Turning an Idea into Reality

One option for was to build the software from the ground up. But, a natural partnership appeared in the form of FastCase’s NextChapter product. Using the already existing NextChapter platform will allow the product to get to users much more quickly.

“We are excited that lawyers relying on our Cookbook will now have a case management system customized to match the systems in the book,” said Siskind. 

This appears to be a consistent step for FastCase. As a legal research and intelligence company, they are always looking for innovative new ways to deliver knowledge to lawyers. Recently, expanded NextChapter’s capabilities beyond bankruptcy with Doc Creator, forms automation, and now immigration management. According to Mandy Ballinger, NextChapter’s Vice President, this extension “enables more law firms to benefit.”

NextChapter Immigration beta platform is already open to lawyers who would like to test it out at

Learn More From Lawyerist

If you’d like to learn more about creating the processes necessary to build a platform like this, take a look at our Healthy Firm resources. Or, join Greg and others like him in the Lawyerist Lab coaching program.


McKeen Builds Firm to Support a $100 Million Verdict

Five years ago, attorney Ryan McKeen, heard Mikey Cruz’s story for the first time. How a guy gets up and goes to the plant where he has worked for the last fifteen years. Then how, in an instant, his whole life shattered.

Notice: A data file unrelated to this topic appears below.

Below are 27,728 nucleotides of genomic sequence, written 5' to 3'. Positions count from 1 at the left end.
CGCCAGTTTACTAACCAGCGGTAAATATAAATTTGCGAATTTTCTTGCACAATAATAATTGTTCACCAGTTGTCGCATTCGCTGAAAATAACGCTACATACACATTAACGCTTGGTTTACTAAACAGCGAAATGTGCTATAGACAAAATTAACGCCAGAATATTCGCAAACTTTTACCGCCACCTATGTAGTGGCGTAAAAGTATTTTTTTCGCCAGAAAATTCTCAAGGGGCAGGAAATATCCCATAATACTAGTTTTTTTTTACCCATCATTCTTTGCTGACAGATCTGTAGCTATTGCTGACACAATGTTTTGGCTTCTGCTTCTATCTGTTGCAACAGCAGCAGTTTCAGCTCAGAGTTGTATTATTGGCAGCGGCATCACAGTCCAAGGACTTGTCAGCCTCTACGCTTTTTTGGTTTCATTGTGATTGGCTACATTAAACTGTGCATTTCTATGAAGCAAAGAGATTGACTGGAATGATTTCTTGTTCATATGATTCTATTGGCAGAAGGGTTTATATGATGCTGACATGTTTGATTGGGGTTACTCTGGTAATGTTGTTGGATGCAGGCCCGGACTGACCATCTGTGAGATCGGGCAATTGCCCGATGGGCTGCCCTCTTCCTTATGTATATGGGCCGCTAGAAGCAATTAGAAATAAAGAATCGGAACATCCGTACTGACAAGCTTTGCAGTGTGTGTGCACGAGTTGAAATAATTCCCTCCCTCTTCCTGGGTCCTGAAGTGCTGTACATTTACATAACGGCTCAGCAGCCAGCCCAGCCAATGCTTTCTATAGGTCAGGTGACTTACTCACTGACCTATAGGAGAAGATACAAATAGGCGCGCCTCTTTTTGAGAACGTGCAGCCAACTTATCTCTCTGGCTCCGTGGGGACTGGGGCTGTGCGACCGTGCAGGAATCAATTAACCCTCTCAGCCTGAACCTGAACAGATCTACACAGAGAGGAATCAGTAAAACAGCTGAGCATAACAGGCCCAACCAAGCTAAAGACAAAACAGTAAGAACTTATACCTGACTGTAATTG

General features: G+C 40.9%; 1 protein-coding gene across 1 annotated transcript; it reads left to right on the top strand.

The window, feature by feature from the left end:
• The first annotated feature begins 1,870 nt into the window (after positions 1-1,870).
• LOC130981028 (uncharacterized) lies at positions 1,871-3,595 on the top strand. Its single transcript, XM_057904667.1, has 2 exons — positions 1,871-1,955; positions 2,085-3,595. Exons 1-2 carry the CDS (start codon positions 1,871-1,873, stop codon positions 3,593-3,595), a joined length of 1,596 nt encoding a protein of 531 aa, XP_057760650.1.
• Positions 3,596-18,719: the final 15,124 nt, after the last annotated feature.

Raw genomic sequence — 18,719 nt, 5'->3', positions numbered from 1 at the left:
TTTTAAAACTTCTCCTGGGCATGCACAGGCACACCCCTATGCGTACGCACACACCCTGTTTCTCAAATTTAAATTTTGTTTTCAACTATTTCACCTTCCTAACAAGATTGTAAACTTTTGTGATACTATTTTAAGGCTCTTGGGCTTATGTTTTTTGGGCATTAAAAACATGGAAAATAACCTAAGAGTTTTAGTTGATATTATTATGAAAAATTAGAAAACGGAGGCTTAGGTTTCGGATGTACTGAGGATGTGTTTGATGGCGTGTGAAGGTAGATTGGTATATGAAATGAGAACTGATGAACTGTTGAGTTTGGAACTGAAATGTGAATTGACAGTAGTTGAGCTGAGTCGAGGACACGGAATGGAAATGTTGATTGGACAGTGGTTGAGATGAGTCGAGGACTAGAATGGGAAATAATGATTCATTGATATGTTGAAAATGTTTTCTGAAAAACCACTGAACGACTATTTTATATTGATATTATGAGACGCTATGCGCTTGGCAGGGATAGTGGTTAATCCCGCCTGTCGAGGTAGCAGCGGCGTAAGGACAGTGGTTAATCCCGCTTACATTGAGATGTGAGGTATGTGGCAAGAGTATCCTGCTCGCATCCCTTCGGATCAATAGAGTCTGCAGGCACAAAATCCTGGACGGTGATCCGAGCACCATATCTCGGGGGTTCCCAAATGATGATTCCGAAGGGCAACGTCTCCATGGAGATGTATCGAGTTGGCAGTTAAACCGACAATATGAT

Connecticut Trial Firm Takes on Major Case

Unsecured Philips light bulbs, weighing 1,300 pounds, fell on Cruz from twenty feet in the air. His injuries were extensive, and the doctors told Cruz there was a 95% chance he’d never walk again. Ryan knew it was an important case. He also knew his small firm would need the resources to support it.

Five years ago, Connecticut Trial Firm, LLC was a team of two lawyers and an assistant who worked nine hours per week. A case like Cruz’s would not be easy or cheap. Ryan knew he’d need to build a firm to support the case.

Big Defendants Try to Kill Cases with Litigation Costs

“It’s easy for lawyers to hear a $100 million verdict and want to jump into the contingency fee business,” said Ryan. “It appears to be ‘easy money’. Nothing is further from the truth.”

It became apparent early on that the four defendants in the case would not settle quickly or easily. The defendants would spend five years vigorously defending the case. In those years, there were over forty depositions, ten experts, and thousands of documents exchanged. As the trial date loomed closer, the defendants filed hundreds of motions. 

“You have to do the work, understand the risks, and put all of your chips on the table.”

Ryan mckeen

Ryan and his law partner, Andrew Garza, knew they would need to invest tremendous time and resources to prosecute the case. And take it to trial if necessary. They also realized that making such a bet could bankrupt their law firm if they weren’t careful. 

“You have to play all in,” said Ryan. “You have to do the work, understand the risks, mitigate those risks, and put all of your chips on the table.”

Connecticut Trial Firm Grew Strategically      

Ryan and Andrew accepted Cruz’s case. But they knew they needed to build a business that could sustain them. They knew the firm had to give them the necessary resources to fight for Cruz. 

Ryan and Andrew intentionally built Connecticut Trial Firm to provide better client services than what they heard other PI firms did. They designed every part of the client’s experience—from the first phone call to how they closed their cases—with the client in mind. They even hired a Client Happiness Coordinator to ensure every client felt cared for throughout the entire representation. While other firms invested thousands of dollars in marketing, Ryan and Andrew invested in their team and their client’s experience.